Plaintiffs’ attorney Rebecca Timmons, representing the Florida Justice Association, argued at the committee hearing that the bill should be revised to require disclosure only to government agencies that can police foreign influence. The disclosure should not be made to opposing counsel, nor to insurance companies, she said.
Timmons said limiting litigation financing could hurt average Floridians, who don’t often have the means to wait out years-long court cases. “These people can’t go toe to toe when the other side has millions to spend on lawyers,” she said.
Specifically, according to a legislative analysis, the bill would prohibit litigation financiers from:
- Directing the course of legal proceedings
- Contracting for a larger share of the proceeds of a legal proceeding than is collectively recovered by the plaintiffs
- Paying or offering to pay a referral fee or commission to any person
- Assigning or securitizing litigation financing agreements.
The bill also would require:
- Attorneys and their clients to make disclosures on financing agreements or relationships they have with foreign or domestic litigation financiers.
- Litigation financiers to indemnify plaintiffs and their counsel for any adverse costs, attorney fees, damages, or sanctions awarded against them.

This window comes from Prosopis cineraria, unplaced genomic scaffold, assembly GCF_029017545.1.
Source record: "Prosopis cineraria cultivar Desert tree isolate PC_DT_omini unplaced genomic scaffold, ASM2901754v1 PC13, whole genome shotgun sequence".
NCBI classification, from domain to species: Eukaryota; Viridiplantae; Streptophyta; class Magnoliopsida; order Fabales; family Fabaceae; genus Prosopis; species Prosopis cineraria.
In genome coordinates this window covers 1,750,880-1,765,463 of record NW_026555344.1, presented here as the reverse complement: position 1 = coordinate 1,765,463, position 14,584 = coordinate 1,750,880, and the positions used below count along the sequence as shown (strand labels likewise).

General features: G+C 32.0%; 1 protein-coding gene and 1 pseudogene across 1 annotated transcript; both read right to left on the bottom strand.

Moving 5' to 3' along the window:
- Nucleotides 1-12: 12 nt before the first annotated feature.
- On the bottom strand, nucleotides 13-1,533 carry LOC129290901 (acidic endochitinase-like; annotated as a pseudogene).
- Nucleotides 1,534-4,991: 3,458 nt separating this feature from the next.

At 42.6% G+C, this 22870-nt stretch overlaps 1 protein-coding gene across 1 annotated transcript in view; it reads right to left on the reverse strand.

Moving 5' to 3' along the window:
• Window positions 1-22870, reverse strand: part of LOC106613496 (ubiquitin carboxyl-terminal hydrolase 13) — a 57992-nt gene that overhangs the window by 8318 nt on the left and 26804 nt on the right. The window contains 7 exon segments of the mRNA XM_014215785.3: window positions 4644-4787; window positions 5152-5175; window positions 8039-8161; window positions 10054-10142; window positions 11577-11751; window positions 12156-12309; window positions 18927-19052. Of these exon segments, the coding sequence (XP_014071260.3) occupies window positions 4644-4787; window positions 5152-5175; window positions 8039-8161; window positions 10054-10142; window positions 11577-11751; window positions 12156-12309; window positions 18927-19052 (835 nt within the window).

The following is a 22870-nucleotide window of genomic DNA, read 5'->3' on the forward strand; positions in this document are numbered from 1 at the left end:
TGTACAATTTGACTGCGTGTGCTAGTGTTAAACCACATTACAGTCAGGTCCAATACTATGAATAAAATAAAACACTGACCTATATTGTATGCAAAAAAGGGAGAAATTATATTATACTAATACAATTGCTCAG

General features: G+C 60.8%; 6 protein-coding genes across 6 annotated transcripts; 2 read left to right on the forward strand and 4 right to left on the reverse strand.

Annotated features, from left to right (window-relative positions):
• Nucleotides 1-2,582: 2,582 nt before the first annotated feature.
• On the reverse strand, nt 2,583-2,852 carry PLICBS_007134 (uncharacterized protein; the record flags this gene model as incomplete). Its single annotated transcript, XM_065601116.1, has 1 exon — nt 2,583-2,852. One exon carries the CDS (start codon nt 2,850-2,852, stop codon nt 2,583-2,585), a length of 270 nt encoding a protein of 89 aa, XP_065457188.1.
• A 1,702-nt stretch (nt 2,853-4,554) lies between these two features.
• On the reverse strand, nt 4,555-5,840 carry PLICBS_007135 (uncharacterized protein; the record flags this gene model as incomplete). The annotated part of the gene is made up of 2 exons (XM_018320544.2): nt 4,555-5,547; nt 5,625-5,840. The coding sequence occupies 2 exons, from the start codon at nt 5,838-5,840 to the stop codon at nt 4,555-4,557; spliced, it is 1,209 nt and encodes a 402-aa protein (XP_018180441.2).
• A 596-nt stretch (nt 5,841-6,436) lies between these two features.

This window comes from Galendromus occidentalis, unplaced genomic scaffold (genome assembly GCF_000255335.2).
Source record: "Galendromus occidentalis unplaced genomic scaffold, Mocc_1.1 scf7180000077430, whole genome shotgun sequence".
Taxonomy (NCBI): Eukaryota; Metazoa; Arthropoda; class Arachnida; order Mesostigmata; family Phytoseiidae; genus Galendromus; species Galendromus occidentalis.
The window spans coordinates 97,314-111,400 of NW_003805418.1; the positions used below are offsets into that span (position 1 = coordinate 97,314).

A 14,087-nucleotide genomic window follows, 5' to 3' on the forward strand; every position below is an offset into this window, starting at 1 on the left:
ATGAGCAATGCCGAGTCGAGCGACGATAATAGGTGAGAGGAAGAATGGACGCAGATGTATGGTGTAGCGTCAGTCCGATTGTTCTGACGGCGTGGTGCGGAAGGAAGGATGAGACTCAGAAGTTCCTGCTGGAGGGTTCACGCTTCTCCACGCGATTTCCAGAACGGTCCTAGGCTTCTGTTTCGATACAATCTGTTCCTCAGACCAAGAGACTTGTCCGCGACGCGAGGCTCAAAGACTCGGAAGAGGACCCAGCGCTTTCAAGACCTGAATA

- Authorizes courts to take financing agreements into account when determining whether a class representative or counsel can fairly represent class interests.
Bills that would have required litigation funders to register with the Florida Department of State and to file surety bonds died in the Legislature last year.
On the medical malpractice issue, SB 248 would once again allow parents of grown children who died due to medical negligence, to sue the caregivers. The Senate Judiciary Committee approved the bill by a vote of 8-0 on Monday.
State lawmakers in 1990, as part of a move to limit costly med mal insurance rates, barred parents of adults, who had no children of their own and no spouse, from recovering damages in medical malpractice wrongful death cases. SB 248, sponsored by Committee Chair Clay Yarborough, R-Jacksonville, would reopen that category of plaintiffs.
“Reducing medical malpractice premiums in 1990 was worthy goal, but putting a ban on certain individuals, so that they cannot access the judicial system is an injustice,” Yarborough said at the committee meeting.
He acknowledged that expanding the class of plaintiffs could lead to higher malpractice premiums in the years ahead, and Florida medical providers already face some of the highest insurance costs in the nation. So, to counter that, the bill provides caps on non-economic damage awards – $500,000 for medical practitioners and $750,000 for non-practitioners.
An amendment by Sen. Lauren Book, D-Davie, would have removed those caps. Her amendment failed.
The bills come almost a year after Florida lawmakers approved a sweeping tort-reform measure that limited multipliers and one-way fees for plaintiffs attorneys; reduced the time frame for bringing negligence suits; apportioned fault in suits; and made it more difficult to prove bad-faith actions by insurers.
Advocates of Monday’s actions said further reforms are needed to curb unnecessary litigation.